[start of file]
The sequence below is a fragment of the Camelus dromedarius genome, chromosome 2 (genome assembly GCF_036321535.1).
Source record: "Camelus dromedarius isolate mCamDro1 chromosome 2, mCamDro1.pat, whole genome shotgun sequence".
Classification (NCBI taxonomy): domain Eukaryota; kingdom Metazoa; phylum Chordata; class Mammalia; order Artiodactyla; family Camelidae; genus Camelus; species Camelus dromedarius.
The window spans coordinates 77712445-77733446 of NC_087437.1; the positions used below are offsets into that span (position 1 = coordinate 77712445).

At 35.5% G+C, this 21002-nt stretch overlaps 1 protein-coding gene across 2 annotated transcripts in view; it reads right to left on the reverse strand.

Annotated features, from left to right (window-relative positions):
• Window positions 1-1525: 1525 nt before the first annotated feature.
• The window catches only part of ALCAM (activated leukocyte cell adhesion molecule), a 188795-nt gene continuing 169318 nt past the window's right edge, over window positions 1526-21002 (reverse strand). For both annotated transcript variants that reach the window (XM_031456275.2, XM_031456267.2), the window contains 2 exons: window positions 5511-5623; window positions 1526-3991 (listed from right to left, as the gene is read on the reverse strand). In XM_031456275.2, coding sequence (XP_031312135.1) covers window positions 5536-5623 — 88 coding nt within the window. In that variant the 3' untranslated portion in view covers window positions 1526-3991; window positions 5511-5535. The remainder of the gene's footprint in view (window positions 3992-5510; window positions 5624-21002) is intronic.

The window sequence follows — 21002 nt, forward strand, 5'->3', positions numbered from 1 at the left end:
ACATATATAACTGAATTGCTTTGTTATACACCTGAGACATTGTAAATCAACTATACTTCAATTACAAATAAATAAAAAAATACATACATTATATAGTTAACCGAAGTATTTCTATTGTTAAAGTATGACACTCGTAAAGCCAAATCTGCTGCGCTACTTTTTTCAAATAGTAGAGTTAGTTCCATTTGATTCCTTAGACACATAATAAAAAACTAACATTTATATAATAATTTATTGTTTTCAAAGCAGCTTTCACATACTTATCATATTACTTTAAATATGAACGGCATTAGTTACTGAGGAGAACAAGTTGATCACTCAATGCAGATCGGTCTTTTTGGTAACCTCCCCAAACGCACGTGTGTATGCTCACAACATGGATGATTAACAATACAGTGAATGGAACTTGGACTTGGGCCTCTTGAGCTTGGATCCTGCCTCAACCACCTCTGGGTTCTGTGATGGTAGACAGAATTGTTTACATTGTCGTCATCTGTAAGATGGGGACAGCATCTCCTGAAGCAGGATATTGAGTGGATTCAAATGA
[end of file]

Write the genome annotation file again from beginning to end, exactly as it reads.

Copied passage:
The sequence below is a fragment of the Camelus dromedarius genome, chromosome 2 (genome assembly GCF_036321535.1).
Source record: "Camelus dromedarius isolate mCamDro1 chromosome 2, mCamDro1.pat, whole genome shotgun sequence".
Classification (NCBI taxonomy): domain Eukaryota; kingdom Metazoa; phylum Chordata; class Mammalia; order Artiodactyla; family Camelidae; genus Camelus; species Camelus dromedarius.
The window spans coordinates 77712445-77733446 of NC_087437.1; the positions used below are offsets into that span (position 1 = coordinate 77712445).

At 35.5% G+C, this 21002-nt stretch overlaps 1 protein-coding gene across 2 annotated transcripts in view; it reads right to left on the reverse strand.

Annotated features, from left to right (window-relative positions):
• Window positions 1-1525: 1525 nt before the first annotated feature.
• The window catches only part of ALCAM (activated leukocyte cell adhesion molecule), a 188795-nt gene continuing 169318 nt past the window's right edge, over window positions 1526-21002 (reverse strand). For both annotated transcript variants that reach the window (XM_031456275.2, XM_031456267.2), the window contains 2 exons: window positions 5511-5623; window positions 1526-3991 (listed from right to left, as the gene is read on the reverse strand). In XM_031456275.2, coding sequence (XP_031312135.1) covers window positions 5536-5623 — 88 coding nt within the window. In that variant the 3' untranslated portion in view covers window positions 1526-3991; window positions 5511-5535. The remainder of the gene's footprint in view (window positions 3992-5510; window positions 5624-21002) is intronic.

The window sequence follows — 21002 nt, forward strand, 5'->3', positions numbered from 1 at the left end:
ACATATATAACTGAATTGCTTTGTTATACACCTGAGACATTGTAAATCAACTATACTTCAATTACAAATAAATAAAAAAATACATACATTATATAGTTAACCGAAGTATTTCTATTGTTAAAGTATGACACTCGTAAAGCCAAATCTGCTGCGCTACTTTTTTCAAATAGTAGAGTTAGTTCCATTTGATTCCTTAGACACATAATAAAAAACTAACATTTATATAATAATTTATTGTTTTCAAAGCAGCTTTCACATACTTATCATATTACTTTAAATATGAACGGCATTAGTTACTGAGGAGAACAAGTTGATCACTCAATGCAGATCGGTCTTTTTGGTAACCTCCCCAAACGCACGTGTGTATGCTCACAACATGGATGATTAACAATACAGTGAATGGAACTTGGACTTGGGCCTCTTGAGCTTGGATCCTGCCTCAACCACCTCTGGGTTCTGTGATGGTAGACAGAATTGTTTACATTGTCGTCATCTGTAAGATGGGGACAGCATCTCCTGAAGCAGGATATTGAGTGGATTCAAATGA